Reducing dietary sodium may be more effective at lowering BP in women than in men, researchers reported in the Journal of Hypertension (2009;27:48-54).
Jiang He, MD, PhD, of Tulane University School of Public Health and Tropical Medicine in New Orleans, and colleagues conducted a dietary feeding study involving 1,906 Chinese subjects (the GenSalt study). Subjects were started on a seven-day low-salt diet (3 g/day). This was followed by a seven-day high-salt diet (18 g/day). Then, for the next seven days, participants stayed on the high-salt diet but also took a 60-mmol potassium supplement daily.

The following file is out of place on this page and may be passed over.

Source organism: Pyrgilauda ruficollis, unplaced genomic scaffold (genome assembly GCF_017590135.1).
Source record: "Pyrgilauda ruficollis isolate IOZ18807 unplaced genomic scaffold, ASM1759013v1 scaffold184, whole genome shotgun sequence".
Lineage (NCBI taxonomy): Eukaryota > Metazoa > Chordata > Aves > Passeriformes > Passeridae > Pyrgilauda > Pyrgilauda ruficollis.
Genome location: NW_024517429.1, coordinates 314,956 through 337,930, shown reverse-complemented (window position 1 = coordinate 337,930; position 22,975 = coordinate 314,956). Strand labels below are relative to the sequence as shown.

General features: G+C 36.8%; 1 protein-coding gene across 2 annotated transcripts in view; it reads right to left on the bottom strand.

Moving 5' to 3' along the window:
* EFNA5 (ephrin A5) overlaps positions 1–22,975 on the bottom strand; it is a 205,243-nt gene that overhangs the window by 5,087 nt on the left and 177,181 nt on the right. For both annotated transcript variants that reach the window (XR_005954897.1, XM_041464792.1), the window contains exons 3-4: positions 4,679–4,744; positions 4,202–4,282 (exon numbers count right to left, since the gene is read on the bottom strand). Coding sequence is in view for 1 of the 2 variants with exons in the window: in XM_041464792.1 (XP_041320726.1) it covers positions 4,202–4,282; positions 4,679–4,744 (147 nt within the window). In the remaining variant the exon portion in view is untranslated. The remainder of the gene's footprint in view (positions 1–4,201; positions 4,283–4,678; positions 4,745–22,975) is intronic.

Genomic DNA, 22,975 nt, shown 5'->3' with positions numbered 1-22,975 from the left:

The low-salt diet decreased systolic and diastolic BP by 8.1 and 4.5 mm Hg, respectively, in women compared with 7.0 and 3.4 mm Hg in men. During the high-sodium diet, these pressures rose by 6.4 and 3.1 mm Hg, respectively, in women vs. 5.2 and 1.7 in men. During the high-salt/potassium-supplementation diet, systolic BP declined similarly for women and men (-4.45 and -4.43, respectively), but diastolic BP declined more in women (-2.1 vs. -1.5).
Responses to sodium interventions increased with age, and both systolic and diastolic BP responses increased with baseline BP levels.